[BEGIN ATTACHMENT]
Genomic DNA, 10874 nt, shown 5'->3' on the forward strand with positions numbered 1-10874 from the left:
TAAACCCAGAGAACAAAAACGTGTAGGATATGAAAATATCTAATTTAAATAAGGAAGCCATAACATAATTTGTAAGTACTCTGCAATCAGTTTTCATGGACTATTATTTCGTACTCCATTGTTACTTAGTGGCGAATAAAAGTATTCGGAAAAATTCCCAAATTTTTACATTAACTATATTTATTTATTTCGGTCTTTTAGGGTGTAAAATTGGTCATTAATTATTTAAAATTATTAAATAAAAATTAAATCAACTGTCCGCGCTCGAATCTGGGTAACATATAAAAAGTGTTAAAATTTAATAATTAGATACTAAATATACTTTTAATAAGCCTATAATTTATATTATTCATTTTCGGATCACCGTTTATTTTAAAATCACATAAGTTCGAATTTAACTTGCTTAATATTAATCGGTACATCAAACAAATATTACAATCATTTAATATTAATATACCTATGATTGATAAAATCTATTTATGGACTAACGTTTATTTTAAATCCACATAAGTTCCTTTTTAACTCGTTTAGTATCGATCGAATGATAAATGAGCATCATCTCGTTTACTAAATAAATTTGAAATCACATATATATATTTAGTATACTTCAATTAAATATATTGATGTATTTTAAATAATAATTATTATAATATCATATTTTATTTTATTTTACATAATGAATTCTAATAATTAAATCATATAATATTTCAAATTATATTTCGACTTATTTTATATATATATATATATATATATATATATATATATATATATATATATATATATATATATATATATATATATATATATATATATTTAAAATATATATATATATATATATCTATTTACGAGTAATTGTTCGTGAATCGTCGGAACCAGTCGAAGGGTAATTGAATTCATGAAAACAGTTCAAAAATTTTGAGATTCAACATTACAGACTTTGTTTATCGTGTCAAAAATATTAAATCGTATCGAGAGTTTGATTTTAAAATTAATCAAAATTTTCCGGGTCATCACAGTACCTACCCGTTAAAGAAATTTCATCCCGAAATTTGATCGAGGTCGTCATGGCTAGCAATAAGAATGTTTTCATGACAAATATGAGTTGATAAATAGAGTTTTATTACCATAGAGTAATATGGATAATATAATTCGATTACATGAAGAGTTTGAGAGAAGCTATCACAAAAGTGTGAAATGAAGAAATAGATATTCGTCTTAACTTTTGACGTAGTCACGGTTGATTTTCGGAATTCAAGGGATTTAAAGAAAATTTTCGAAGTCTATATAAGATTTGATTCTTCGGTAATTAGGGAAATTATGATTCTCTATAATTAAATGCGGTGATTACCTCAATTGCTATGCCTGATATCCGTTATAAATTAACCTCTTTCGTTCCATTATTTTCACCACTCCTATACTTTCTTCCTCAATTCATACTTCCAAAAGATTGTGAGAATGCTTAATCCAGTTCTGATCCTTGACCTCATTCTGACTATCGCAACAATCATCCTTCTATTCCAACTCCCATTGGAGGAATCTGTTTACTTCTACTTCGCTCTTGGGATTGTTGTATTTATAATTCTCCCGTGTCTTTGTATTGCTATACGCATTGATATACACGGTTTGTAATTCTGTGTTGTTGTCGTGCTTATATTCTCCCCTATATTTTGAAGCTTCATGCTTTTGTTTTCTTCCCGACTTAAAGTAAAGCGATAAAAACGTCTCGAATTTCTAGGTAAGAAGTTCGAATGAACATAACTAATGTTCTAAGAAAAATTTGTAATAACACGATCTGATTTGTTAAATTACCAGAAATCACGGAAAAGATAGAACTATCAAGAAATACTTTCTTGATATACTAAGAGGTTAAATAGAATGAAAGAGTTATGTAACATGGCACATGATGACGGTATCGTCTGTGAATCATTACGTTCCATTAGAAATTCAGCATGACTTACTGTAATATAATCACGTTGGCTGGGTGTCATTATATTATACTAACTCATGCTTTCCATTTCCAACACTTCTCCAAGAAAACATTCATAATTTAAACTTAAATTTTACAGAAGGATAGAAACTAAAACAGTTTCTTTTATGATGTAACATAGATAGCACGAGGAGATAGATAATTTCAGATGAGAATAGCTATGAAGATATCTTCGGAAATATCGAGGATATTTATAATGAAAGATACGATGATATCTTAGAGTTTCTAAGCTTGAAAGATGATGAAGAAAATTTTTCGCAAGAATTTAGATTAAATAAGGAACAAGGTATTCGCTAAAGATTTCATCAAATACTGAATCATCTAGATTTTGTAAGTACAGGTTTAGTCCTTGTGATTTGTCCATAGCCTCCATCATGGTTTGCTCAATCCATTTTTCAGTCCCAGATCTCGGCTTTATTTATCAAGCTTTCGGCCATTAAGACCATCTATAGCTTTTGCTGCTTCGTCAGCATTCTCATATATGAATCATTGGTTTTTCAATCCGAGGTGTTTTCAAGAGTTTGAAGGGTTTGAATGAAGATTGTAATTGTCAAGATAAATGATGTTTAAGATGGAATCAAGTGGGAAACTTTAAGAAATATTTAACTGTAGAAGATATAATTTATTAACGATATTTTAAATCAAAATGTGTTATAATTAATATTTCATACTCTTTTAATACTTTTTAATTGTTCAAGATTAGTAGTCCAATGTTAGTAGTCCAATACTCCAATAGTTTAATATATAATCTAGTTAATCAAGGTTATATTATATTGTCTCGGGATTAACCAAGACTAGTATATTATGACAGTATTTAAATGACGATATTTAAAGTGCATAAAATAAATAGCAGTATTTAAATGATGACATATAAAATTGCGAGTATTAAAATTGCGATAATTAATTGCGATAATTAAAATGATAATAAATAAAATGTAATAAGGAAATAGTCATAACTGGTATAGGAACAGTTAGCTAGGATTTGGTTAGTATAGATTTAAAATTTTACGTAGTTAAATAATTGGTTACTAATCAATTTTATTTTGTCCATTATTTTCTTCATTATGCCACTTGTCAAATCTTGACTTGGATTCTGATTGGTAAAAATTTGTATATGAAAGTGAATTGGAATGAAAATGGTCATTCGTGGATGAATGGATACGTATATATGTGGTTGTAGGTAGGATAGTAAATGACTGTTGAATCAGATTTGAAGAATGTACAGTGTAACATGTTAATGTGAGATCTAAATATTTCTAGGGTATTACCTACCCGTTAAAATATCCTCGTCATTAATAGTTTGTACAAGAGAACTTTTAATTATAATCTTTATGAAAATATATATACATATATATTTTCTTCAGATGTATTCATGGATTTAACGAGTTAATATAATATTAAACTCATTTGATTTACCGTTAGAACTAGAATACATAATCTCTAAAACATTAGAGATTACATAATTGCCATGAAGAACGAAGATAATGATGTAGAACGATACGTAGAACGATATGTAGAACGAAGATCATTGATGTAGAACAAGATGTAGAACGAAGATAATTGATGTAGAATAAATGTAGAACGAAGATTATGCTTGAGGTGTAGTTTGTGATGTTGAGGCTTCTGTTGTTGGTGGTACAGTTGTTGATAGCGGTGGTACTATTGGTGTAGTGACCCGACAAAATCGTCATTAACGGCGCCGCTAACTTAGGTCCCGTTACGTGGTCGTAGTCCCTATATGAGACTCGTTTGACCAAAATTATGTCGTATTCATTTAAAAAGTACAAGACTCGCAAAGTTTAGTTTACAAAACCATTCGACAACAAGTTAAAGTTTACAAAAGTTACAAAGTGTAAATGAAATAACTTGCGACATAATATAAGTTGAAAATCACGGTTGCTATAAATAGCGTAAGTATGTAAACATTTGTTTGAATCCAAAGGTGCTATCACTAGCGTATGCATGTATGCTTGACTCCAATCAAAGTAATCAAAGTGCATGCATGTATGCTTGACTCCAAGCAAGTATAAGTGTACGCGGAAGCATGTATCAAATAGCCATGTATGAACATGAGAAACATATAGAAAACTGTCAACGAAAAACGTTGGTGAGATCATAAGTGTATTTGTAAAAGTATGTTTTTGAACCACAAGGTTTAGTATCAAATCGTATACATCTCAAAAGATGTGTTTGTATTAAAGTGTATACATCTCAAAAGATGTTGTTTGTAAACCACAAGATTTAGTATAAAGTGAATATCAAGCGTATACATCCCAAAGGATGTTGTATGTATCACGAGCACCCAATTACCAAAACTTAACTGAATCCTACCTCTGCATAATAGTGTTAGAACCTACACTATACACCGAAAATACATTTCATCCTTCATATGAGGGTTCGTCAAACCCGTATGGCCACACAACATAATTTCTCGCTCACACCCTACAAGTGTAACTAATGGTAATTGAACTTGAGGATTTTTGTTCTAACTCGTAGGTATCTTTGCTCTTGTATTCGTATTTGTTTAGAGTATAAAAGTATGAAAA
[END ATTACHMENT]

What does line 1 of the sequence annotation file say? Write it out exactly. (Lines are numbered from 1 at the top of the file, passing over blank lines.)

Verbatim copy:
Genomic DNA, 10874 nt, shown 5'->3' on the forward strand with positions numbered 1-10874 from the left: